By Susan ScottFriday, May 25, 2001
A reader writes, "I know that starfish have amazing powers of regeneration, but I have seen pictures of regenerated starfish and in some the regenerated arms are much smaller than the original arms. I read that regenerated arms never grow as big as the originals and my question is: Would the starfish's ability to move and eat be affected by this?"
My reader read wrong. Regenerated arms of most starfish grow as big as the originals. It just takes time, perhaps a year or more, before the reformation is complete.
During that time, a shortened limb might not be quite as efficient as a full length one, but starfish adapt. Some commonly have only one limb and do just fine.
The most famous of these one-armed creatures are known by their scientific name, Linckia (LIN-kee-a). This name was chosen in honor of J. H. Linck, an early naturalist who published an article on starfish in 1733.
Linckia starfish are common in Hawaii and other parts of the Pacific. Most textbooks discuss them in detail because, unlike other starfish, they can cast off an arm without any part of the central body attached and that arm will slowly grow into a complete starfish.
This new individual begins life with four tiny arms budding from the end of the cast-off stump. Because the shape resembles a shooting star, Linckia at this stage are called comets. Comets are a common sight on Hawaii's reefs.
Some starfish can replicate themselves from only one arm and about 1/5th of the central disk, the "body" of the creature, and others divide their central disk in two. Each half then regenerates its missing parts.
Starfish also reproduce the usual way, with sperm and eggs. Once a year, males shed their sperm and the females their eggs into the water. If they find one another, fertilization takes place and the resulting tiny creatures become part of the ocean's drifting animal life called zooplankton.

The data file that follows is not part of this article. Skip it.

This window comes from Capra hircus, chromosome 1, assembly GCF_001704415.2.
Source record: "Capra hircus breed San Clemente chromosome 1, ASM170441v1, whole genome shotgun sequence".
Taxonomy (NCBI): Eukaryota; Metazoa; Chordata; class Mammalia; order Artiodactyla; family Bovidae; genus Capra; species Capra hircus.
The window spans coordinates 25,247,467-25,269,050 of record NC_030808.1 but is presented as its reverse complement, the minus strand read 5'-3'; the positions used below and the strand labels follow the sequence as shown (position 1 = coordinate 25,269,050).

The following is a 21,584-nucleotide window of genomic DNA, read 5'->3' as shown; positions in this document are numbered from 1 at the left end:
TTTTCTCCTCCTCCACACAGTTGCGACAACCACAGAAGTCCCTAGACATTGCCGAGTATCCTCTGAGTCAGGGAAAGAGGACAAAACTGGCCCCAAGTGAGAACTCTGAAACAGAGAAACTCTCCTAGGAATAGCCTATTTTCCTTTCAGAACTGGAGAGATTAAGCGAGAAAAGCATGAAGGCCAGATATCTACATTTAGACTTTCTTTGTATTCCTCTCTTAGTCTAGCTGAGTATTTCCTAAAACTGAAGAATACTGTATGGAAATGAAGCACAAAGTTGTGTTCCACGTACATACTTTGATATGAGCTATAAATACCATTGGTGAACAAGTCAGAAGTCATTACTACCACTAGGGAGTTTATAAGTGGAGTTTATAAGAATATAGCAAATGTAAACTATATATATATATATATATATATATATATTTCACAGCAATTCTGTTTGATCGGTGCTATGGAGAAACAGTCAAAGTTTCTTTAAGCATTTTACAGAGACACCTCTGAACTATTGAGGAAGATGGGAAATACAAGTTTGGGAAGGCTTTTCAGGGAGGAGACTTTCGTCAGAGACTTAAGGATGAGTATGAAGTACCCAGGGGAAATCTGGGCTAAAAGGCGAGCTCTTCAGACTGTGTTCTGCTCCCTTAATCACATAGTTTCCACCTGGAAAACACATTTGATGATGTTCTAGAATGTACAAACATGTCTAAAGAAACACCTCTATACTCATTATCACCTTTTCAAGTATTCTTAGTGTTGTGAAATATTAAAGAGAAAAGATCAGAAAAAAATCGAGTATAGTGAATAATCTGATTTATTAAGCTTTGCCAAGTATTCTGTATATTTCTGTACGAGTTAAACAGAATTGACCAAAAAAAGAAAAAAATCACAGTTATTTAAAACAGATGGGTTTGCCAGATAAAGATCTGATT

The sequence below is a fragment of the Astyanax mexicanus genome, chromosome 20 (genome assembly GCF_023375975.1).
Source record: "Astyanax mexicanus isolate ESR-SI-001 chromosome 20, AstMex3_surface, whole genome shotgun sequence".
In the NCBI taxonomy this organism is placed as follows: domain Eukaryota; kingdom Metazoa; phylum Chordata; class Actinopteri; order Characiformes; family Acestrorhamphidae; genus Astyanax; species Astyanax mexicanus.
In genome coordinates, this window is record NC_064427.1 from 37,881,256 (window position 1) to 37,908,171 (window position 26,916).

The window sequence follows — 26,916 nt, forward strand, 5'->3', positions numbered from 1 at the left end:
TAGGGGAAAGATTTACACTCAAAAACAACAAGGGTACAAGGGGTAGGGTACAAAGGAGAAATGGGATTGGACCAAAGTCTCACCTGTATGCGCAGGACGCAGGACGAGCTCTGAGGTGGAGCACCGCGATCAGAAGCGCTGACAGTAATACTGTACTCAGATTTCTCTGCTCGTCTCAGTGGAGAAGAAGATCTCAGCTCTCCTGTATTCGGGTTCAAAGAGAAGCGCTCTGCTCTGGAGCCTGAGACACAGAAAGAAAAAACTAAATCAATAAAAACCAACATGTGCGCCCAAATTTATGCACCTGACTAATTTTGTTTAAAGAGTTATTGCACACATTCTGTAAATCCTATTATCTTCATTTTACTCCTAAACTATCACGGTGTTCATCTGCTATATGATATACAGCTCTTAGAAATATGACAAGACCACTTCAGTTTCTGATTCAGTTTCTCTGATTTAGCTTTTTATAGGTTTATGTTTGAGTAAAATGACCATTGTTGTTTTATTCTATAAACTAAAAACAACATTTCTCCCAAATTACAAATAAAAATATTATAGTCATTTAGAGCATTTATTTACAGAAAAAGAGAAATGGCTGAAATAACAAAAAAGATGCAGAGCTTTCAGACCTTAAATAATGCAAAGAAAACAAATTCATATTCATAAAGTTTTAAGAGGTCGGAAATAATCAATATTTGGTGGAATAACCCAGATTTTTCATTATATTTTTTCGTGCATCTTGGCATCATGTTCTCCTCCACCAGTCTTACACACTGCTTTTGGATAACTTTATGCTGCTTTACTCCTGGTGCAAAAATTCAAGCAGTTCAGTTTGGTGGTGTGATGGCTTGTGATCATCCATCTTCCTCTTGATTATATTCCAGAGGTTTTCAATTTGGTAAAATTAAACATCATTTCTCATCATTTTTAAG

Eventually, the little stars settle on the ocean floor.
It can be hard to make heads or tails out of starfish because they don't have either. They do, however, have sides, a top side and a bottom side. At the center of the top is the creature's anus; the center of the bottom is an efficient mouth.
This voracious mouth is the reason we don't see usually starfish in aquariums: These creatures eat just about anything and can wreak havoc in a home aquarium.
One starfish species can locate buried prey, then dig down and catch it.
Others have tiny pincers that rise from their backs and grab hold of small fish, snails or crabs that have the bad luck to rest there.
Starfish also eat spiny sea urchins, sponges, anemones, clams and oysters.
To eat two-shelled animals, the star pulls the shells pulls apart with its arms, inserts its stomach into the opening and digests.
When you hold a starfish, it doesn't seem as if this thing could dig up, hold or pull apart anything. But when threatened starfish withdraw their suction-cup feet on their underside and stiffen their skin on the topside.
After you put the starfish down, it softens up and walks off. Some starfish walk into big trouble. The one called crown-of-thorns locates corals by smell, creeps over to them and starts eating. When these starfish are thriving, they can devastate coral reefs.
There's controversy about how to get rid of crown-of-thorns starfish during a bloom, or if we should even try. But there's one thing everyone agrees on: Never cut them up and leave the pieces in the water.
Marine science writer Susan Scott's Ocean Watch column
appears weekly in the Star-Bulletin. Contact her at email@example.com.